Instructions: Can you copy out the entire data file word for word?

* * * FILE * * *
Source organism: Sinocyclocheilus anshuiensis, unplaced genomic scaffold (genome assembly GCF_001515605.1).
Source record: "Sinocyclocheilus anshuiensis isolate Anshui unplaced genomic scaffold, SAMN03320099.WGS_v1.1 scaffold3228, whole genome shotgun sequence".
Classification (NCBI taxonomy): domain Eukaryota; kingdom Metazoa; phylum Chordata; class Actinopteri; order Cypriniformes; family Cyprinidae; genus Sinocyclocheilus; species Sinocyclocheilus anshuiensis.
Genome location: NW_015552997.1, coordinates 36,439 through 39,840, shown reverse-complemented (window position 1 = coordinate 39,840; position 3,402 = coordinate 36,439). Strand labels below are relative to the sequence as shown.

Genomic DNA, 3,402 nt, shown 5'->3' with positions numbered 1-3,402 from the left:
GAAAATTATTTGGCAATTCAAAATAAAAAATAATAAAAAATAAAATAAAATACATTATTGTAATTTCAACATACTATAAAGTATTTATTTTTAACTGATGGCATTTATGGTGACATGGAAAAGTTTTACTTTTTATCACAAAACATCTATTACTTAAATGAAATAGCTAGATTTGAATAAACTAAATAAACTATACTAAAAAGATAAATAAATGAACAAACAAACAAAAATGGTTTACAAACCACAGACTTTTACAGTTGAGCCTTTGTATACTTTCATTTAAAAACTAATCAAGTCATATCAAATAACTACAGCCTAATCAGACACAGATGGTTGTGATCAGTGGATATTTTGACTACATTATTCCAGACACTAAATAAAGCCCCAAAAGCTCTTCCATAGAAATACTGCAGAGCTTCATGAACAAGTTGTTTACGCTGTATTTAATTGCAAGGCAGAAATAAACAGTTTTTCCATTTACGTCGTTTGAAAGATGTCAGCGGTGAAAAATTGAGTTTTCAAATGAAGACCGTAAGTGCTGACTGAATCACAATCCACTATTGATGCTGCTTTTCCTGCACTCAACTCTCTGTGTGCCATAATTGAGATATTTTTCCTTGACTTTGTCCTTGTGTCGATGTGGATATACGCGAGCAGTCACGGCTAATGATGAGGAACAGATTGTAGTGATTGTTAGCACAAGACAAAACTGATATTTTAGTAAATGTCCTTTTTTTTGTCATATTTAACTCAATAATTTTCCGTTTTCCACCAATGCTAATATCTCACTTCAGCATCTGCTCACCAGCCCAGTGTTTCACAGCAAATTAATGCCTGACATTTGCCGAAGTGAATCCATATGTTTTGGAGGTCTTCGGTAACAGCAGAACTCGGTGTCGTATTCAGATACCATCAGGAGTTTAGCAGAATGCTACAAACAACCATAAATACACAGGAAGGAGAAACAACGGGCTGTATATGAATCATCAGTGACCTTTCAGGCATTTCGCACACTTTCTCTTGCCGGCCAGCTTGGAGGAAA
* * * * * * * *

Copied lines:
Source organism: Sinocyclocheilus anshuiensis, unplaced genomic scaffold (genome assembly GCF_001515605.1).
Source record: "Sinocyclocheilus anshuiensis isolate Anshui unplaced genomic scaffold, SAMN03320099.WGS_v1.1 scaffold3228, whole genome shotgun sequence".
Classification (NCBI taxonomy): domain Eukaryota; kingdom Metazoa; phylum Chordata; class Actinopteri; order Cypriniformes; family Cyprinidae; genus Sinocyclocheilus; species Sinocyclocheilus anshuiensis.
Genome location: NW_015552997.1, coordinates 36,439 through 39,840, shown reverse-complemented (window position 1 = coordinate 39,840; position 3,402 = coordinate 36,439). Strand labels below are relative to the sequence as shown.

Genomic DNA, 3,402 nt, shown 5'->3' with positions numbered 1-3,402 from the left:
GAAAATTATTTGGCAATTCAAAATAAAAAATAATAAAAAATAAAATAAAATACATTATTGTAATTTCAACATACTATAAAGTATTTATTTTTAACTGATGGCATTTATGGTGACATGGAAAAGTTTTACTTTTTATCACAAAACATCTATTACTTAAATGAAATAGCTAGATTTGAATAAACTAAATAAACTATACTAAAAAGATAAATAAATGAACAAACAAACAAAAATGGTTTACAAACCACAGACTTTTACAGTTGAGCCTTTGTATACTTTCATTTAAAAACTAATCAAGTCATATCAAATAACTACAGCCTAATCAGACACAGATGGTTGTGATCAGTGGATATTTTGACTACATTATTCCAGACACTAAATAAAGCCCCAAAAGCTCTTCCATAGAAATACTGCAGAGCTTCATGAACAAGTTGTTTACGCTGTATTTAATTGCAAGGCAGAAATAAACAGTTTTTCCATTTACGTCGTTTGAAAGATGTCAGCGGTGAAAAATTGAGTTTTCAAATGAAGACCGTAAGTGCTGACTGAATCACAATCCACTATTGATGCTGCTTTTCCTGCACTCAACTCTCTGTGTGCCATAATTGAGATATTTTTCCTTGACTTTGTCCTTGTGTCGATGTGGATATACGCGAGCAGTCACGGCTAATGATGAGGAACAGATTGTAGTGATTGTTAGCACAAGACAAAACTGATATTTTAGTAAATGTCCTTTTTTTTGTCATATTTAACTCAATAATTTTCCGTTTTCCACCAATGCTAATATCTCACTTCAGCATCTGCTCACCAGCCCAGTGTTTCACAGCAAATTAATGCCTGACATTTGCCGAAGTGAATCCATATGTTTTGGAGGTCTTCGGTAACAGCAGAACTCGGTGTCGTATTCAGATACCATCAGGAGTTTAGCAGAATGCTACAAACAACCATAAATACACAGGAAGGAGAAACAACGGGCTGTATATGAATCATCAGTGACCTTTCAGGCATTTCGCACACTTTCTCTTGCCGGCCAGCTTGGAGGAAA